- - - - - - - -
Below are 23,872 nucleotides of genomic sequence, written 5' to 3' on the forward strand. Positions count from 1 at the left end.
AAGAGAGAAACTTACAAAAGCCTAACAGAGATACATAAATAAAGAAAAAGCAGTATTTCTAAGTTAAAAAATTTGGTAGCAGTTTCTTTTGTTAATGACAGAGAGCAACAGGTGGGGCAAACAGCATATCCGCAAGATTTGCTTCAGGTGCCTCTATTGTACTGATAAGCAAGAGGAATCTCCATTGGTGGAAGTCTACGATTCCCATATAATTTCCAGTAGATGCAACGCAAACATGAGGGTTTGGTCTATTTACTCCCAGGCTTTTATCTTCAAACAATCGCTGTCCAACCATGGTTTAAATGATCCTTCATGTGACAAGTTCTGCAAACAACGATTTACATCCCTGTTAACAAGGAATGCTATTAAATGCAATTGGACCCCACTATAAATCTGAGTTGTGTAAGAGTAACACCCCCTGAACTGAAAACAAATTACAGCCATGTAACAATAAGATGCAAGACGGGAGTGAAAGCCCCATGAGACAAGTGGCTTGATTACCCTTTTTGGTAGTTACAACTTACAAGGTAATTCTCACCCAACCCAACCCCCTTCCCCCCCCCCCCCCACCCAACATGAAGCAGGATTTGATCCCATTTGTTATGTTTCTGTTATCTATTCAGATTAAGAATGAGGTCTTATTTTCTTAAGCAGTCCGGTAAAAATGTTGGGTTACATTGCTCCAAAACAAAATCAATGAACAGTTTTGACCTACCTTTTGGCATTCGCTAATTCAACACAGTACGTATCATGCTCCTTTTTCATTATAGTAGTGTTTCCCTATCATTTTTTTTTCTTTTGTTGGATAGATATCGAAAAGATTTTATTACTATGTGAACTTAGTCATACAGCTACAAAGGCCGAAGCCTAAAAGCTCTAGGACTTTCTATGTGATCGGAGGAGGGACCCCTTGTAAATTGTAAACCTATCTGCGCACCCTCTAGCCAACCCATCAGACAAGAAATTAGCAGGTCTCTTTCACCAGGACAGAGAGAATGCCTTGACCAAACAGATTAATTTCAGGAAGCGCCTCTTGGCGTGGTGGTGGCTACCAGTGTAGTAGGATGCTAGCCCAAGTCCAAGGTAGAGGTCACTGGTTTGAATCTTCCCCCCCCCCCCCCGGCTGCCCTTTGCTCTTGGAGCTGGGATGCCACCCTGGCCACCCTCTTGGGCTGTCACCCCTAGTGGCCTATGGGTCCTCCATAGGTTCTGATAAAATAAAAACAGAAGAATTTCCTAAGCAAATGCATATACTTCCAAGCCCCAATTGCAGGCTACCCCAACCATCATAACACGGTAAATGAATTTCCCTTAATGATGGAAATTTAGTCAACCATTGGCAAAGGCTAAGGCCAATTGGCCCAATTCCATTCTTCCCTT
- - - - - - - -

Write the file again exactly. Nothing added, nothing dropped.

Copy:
Below are 23,872 nucleotides of genomic sequence, written 5' to 3' on the forward strand. Positions count from 1 at the left end.
AAGAGAGAAACTTACAAAAGCCTAACAGAGATACATAAATAAAGAAAAAGCAGTATTTCTAAGTTAAAAAATTTGGTAGCAGTTTCTTTTGTTAATGACAGAGAGCAACAGGTGGGGCAAACAGCATATCCGCAAGATTTGCTTCAGGTGCCTCTATTGTACTGATAAGCAAGAGGAATCTCCATTGGTGGAAGTCTACGATTCCCATATAATTTCCAGTAGATGCAACGCAAACATGAGGGTTTGGTCTATTTACTCCCAGGCTTTTATCTTCAAACAATCGCTGTCCAACCATGGTTTAAATGATCCTTCATGTGACAAGTTCTGCAAACAACGATTTACATCCCTGTTAACAAGGAATGCTATTAAATGCAATTGGACCCCACTATAAATCTGAGTTGTGTAAGAGTAACACCCCCTGAACTGAAAACAAATTACAGCCATGTAACAATAAGATGCAAGACGGGAGTGAAAGCCCCATGAGACAAGTGGCTTGATTACCCTTTTTGGTAGTTACAACTTACAAGGTAATTCTCACCCAACCCAACCCCCTTCCCCCCCCCCCCCCACCCAACATGAAGCAGGATTTGATCCCATTTGTTATGTTTCTGTTATCTATTCAGATTAAGAATGAGGTCTTATTTTCTTAAGCAGTCCGGTAAAAATGTTGGGTTACATTGCTCCAAAACAAAATCAATGAACAGTTTTGACCTACCTTTTGGCATTCGCTAATTCAACACAGTACGTATCATGCTCCTTTTTCATTATAGTAGTGTTTCCCTATCATTTTTTTTTCTTTTGTTGGATAGATATCGAAAAGATTTTATTACTATGTGAACTTAGTCATACAGCTACAAAGGCCGAAGCCTAAAAGCTCTAGGACTTTCTATGTGATCGGAGGAGGGACCCCTTGTAAATTGTAAACCTATCTGCGCACCCTCTAGCCAACCCATCAGACAAGAAATTAGCAGGTCTCTTTCACCAGGACAGAGAGAATGCCTTGACCAAACAGATTAATTTCAGGAAGCGCCTCTTGGCGTGGTGGTGGCTACCAGTGTAGTAGGATGCTAGCCCAAGTCCAAGGTAGAGGTCACTGGTTTGAATCTTCCCCCCCCCCCCCCGGCTGCCCTTTGCTCTTGGAGCTGGGATGCCACCCTGGCCACCCTCTTGGGCTGTCACCCCTAGTGGCCTATGGGTCCTCCATAGGTTCTGATAAAATAAAAACAGAAGAATTTCCTAAGCAAATGCATATACTTCCAAGCCCCAATTGCAGGCTACCCCAACCATCATAACACGGTAAATGAATTTCCCTTAATGATGGAAATTTAGTCAACCATTGGCAAAGGCTAAGGCCAATTGGCCCAATTCCATTCTTCCCTT